Celiac disease have a greater risk of bone fracture than non-celiacs; a risk that persists after diagnosis. Also a substantial number of celiac patients display signs of persistent villous atrophy on follow-up biopsy.

    Photo: Nasa Goddard Flight Center.

    Celiac disease affects about 1-2% of people, globally. Formerly regarded as a childhood disease, most people are now diagnosed with celiac disease as adults. Many of those adults with celiac disease suffer the consequences of an impaired bone mineralization.

    Photo: CC--zeeweez

    Most people with celiac disease are now diagnosed as adults, and many suffer from impaired bone mineralization. Researchers recently conducted a review of bone mineral density in patients with adult celiac disease.

    Photo: CC--perpetuaplum
    A team of medical researchers recently set out to study the effects of exercise and gluten-free diet on bone-mass in women with celiac disease.

    Photo: CC - sebastianjt
    There is conflicting data regarding whether a GFD can improve he bone health of celiacs. An Argentinian study finds that men are at increased risk of peripheral fractures before being diagnosed with celiac, and the risk is abrogated upon assumption of a GFD.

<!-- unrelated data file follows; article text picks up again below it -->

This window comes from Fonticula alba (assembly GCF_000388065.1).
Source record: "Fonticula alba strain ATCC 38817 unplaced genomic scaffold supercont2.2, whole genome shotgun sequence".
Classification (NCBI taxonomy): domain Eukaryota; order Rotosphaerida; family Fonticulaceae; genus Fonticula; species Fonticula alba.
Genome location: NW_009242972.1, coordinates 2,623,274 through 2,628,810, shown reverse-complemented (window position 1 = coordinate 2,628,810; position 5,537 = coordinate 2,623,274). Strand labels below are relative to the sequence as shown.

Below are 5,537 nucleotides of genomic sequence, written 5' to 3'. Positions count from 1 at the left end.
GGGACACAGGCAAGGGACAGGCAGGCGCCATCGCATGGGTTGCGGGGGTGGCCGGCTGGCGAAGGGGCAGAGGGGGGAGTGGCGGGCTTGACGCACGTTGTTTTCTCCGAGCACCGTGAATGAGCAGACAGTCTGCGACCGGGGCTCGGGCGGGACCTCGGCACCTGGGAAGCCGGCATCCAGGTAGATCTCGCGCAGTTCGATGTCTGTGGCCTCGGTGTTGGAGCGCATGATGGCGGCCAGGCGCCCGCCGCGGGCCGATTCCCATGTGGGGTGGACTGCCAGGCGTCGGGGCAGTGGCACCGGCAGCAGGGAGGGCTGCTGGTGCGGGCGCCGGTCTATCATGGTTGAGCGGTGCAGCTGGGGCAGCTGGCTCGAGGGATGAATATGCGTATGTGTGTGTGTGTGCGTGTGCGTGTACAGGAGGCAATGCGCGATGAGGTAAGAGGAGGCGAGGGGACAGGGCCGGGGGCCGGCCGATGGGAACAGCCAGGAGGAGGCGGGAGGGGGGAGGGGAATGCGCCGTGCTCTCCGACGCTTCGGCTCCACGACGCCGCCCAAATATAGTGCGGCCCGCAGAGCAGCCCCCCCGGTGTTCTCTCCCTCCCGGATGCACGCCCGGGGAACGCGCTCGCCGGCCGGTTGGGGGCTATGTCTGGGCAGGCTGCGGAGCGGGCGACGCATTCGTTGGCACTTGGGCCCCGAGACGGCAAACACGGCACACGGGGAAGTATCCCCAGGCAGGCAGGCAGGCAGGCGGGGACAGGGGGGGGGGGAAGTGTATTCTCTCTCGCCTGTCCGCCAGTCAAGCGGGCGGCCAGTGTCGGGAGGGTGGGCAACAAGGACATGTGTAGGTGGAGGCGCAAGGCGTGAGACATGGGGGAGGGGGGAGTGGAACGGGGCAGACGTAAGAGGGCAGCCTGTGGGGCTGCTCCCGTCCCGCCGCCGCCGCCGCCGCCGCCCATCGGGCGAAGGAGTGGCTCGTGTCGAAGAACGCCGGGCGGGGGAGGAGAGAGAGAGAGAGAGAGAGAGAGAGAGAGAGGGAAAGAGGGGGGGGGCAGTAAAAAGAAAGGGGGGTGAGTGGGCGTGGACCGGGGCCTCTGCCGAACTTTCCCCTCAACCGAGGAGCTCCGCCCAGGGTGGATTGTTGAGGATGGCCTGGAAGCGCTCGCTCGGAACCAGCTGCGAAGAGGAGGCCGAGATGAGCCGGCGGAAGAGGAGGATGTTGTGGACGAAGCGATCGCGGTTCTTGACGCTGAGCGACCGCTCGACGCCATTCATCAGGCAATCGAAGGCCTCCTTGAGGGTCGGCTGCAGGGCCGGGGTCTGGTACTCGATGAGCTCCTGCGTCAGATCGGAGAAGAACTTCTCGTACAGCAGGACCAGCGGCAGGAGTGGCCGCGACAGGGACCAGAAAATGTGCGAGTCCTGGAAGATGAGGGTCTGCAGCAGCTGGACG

Photo: CC-fromcolettewithlove
    People with celiac disease, who otherwise have no risk for osteoporosis, face a risk of developing progressive bone loss that is more than four times higher than the general population. This according to a study by the researchers from the Lancaster University School of Health and Medicine in the UK.

    New study reveals celiacs have weaker bones. Photo: Broken arm - CC - santheo
    A paper by Dr. Ameya Joshi on the elevated risk of bone fracture faced by people with both celiac disease and type 1 diabetes received second prize at the December 2010 Annual Conference of the Endocrine Society of India.

    New research on vitamins and celiac disease
    Children with celiac disease face high risks for bone disease without supplemental vitamins, according to a recent study by scientists at the Canada's University of Alberta. The study shows that without certain crucial vitamins, children with celiac disease face a greater risk for weak bones and osteoporosis.

    Clinicians recently described a case of severe osteoporosis with high bone turnover, in which they found neutralizing autoantibodies against osteoprotegerin to be present. They also report finding autoantibodies against osteoprotegerin in three additional patients with celiac disease.

    It's well known that people with celiac disease often show reduced bone mineral density, and that metabolic bone disease is a significant and common complication of celiac disease. A new article in the journal Nutrition Reviews reinforces the benefits of a gluten-free diet in reducing bone problems in children with celiac disease.

    Doctors are recommending screening for bone density in children with newly diagnosed celiac disease. 04/10/2007 - According to a recent Swedish research report, the adverse immune respons